This article describes how to map network drives in Windows 10, Windows 8, and Windows 7.
Before You Begin
When you connect to a shared folder on a remote computer, it is known as mapping a network drive.
To map network drives at Illinois State University:
- If you are off campus, you must first connect through VPN.
- You must know the appropriate network path.
- You must know the user name and password to the shared folder, or it must be an open, unprotected shared folder.
Mapping Network Drives
To map network drives in Windows, do the following:
- If you are off campus and want to connect to a computer or server on campus, you must first connect through VPN.
- Do one of the following:
- Windows 10: Type in This PC. Right-click on [This PC]. Select [Map Network Drive].
- Windows 7: Click [Start]. Right-click on [Computer] and select [Map Network Drive].
- Windows 8: On the Start screen, type the word computer. Right-click on the [Computer] icon. Then click [Map network drive].
- The [Map Network Drive] window will appear. (Figure 1)
Image Description: Choose your drive and network path.
- Select a letter from the [Drive] menu, or leave the default letter selected. It does not matter which letter you choose for the drive.
- Enter a network path in the [Folder] box.
- Network paths use the following format: \computername\sharename
- Refer to the Network Path section below for more information.
- Click [Finish].
- If you are prompted to enter a user name and password, do so.
- In most cases, your user name will be ADILSTU\yourULID (where yourULID is your ULID) and you will use your ULID password.
- In rare cases, your user name and password will be assigned to you (and will be different from your regular ULID and password).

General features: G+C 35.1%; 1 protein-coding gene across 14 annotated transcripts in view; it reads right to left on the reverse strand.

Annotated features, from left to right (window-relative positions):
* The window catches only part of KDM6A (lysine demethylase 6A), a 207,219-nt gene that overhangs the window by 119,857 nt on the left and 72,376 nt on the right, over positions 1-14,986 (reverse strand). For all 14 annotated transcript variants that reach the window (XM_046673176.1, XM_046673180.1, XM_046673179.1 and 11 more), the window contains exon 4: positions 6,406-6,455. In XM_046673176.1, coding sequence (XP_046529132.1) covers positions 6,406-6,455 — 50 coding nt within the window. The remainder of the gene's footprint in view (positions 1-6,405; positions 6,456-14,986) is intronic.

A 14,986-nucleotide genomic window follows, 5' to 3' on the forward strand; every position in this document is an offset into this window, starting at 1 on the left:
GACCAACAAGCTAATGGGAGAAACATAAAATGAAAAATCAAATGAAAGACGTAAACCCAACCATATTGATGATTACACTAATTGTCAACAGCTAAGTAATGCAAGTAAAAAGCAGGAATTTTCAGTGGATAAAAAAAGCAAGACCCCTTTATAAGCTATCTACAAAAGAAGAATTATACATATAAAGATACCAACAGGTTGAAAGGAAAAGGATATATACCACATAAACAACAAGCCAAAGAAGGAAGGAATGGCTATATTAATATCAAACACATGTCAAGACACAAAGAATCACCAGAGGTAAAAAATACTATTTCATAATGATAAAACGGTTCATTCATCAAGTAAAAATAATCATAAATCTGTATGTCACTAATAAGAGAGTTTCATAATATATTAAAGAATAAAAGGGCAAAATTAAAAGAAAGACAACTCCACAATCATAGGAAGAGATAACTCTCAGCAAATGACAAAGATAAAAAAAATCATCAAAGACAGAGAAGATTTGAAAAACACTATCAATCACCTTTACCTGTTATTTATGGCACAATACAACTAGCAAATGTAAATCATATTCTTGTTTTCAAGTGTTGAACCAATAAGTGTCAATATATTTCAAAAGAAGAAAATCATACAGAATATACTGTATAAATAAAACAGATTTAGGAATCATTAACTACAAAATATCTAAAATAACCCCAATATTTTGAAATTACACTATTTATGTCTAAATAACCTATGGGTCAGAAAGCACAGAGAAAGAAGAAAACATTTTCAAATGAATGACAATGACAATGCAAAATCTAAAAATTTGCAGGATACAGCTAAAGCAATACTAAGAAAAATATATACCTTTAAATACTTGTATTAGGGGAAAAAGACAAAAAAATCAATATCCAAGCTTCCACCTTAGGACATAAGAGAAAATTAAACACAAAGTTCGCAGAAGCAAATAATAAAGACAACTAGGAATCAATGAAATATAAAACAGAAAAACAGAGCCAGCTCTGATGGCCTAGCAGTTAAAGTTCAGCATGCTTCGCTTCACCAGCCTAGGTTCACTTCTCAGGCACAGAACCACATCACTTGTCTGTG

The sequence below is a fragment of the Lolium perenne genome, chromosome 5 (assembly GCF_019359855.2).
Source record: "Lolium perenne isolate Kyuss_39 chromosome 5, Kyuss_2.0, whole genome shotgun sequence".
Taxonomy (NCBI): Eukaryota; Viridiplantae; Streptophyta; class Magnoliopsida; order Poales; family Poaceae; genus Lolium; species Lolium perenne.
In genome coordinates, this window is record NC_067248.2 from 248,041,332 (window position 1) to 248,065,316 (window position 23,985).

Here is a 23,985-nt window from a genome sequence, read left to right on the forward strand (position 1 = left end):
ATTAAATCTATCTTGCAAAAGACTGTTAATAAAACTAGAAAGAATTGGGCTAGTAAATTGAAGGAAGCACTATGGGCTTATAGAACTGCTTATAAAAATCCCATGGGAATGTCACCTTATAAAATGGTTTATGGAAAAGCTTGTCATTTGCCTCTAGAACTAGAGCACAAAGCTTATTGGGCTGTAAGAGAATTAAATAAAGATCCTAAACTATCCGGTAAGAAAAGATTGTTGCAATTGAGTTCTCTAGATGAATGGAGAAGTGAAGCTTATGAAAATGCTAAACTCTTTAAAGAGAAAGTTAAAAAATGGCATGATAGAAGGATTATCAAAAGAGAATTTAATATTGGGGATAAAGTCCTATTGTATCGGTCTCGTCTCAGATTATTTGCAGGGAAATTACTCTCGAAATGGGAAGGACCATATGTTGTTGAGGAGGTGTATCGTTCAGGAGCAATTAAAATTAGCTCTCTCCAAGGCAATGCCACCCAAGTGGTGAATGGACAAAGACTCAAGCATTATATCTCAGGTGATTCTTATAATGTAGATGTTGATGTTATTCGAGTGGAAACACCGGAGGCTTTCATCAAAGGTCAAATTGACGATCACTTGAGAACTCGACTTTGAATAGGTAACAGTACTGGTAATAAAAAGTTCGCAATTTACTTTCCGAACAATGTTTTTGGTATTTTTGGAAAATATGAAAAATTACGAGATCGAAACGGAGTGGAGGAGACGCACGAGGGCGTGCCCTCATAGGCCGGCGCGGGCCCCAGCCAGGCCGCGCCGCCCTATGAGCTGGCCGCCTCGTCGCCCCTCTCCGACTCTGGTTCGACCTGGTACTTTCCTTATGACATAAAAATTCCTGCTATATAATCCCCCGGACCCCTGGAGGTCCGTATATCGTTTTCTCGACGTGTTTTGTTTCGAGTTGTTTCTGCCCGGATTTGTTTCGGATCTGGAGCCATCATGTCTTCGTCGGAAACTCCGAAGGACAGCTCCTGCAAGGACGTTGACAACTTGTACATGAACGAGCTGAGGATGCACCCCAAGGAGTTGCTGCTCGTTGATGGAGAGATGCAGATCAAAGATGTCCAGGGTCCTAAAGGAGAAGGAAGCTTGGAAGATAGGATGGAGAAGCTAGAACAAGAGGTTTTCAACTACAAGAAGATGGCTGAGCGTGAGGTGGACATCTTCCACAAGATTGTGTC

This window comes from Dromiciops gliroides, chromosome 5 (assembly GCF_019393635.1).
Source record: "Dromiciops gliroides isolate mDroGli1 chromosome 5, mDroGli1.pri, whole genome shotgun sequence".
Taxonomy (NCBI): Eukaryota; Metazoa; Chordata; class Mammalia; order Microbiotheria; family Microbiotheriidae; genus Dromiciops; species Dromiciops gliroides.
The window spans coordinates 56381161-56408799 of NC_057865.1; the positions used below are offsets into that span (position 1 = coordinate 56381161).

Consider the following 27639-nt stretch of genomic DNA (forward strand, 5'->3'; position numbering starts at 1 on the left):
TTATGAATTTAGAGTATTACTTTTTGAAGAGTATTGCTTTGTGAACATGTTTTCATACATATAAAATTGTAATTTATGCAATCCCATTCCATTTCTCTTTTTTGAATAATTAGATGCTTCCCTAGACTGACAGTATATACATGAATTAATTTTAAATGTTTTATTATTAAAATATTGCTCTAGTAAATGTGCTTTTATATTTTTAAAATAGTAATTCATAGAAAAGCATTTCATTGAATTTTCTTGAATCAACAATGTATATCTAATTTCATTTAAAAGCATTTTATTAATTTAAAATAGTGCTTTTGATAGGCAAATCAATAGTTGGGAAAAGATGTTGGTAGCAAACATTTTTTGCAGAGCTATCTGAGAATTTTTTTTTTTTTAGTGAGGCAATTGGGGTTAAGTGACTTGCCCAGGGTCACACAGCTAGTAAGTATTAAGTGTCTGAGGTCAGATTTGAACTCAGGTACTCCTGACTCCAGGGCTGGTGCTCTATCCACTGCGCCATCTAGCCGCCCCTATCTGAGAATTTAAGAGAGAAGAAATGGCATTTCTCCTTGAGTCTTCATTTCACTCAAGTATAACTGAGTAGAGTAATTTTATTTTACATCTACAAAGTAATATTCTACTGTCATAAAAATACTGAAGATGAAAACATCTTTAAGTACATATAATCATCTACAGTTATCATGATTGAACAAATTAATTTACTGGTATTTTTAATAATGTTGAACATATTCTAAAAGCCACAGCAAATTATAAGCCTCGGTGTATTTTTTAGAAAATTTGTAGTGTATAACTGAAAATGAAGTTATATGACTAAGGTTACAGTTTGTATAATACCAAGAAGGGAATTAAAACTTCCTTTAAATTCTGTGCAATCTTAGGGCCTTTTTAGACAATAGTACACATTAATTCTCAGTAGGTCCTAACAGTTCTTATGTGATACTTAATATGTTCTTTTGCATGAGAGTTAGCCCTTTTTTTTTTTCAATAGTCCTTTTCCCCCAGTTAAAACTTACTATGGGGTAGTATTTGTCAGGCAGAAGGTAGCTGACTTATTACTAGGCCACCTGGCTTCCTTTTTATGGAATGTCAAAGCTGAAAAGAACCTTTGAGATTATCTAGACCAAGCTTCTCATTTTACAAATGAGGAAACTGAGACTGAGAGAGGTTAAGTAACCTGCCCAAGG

- Click [OK].
The shared folder will automatically open once it is successfully mapped to your computer. The network drive is also now available by going into [Computer]. When you are done, you can disconnect from the remote computer by right-clicking on the network drive icon and choosing [Disconnect].
Before you can map network drives, you must know the network path to the remote computer you are attempting to access. A network path is comprised of two elements: a computer name and a share name. When mapping network drives in Windows, you must format the computer name and share name into a network path as follows:\computername\sharename
The computer name could be either a Netbios name or a DNS name. For example, Reggie Redbird wants to connect to a server maintained by his department. The server has both a Netbios name, Redserver, and a DNS name, Redserver.ilstu.edu.
The share name is the name of the shared folder on the remote computer to which you are attempting to connect. A remote computer could have many shared folders. Some shared folders contain the dollar sign symbol. For example, there are many shared folders on Redserver, but Reggie Redbird is only interested in accessing the folder named DeptData$.
To access the DeptData$ shared folder on Redserver, Reggie should use one of these network paths:
- [Redserver.ilstu.edu](http://redserver.ilstu.edu/ “http://Redserver.ilstu.edu
Ctrl Click to follow link”)\DeptData$
Image Description: A screenshot of a selected drive and a designated network path.
To get help accessing a departmental server, contact your department’s technical support staff. For general help, contact the Technology Support Center.
VPN Required from Off Campus
To map network drives to computers hosted by Illinois State, you must be connected to the campus network. If you are off campus, you must first establish a VPN connection to the campus network. For more information, please refer to: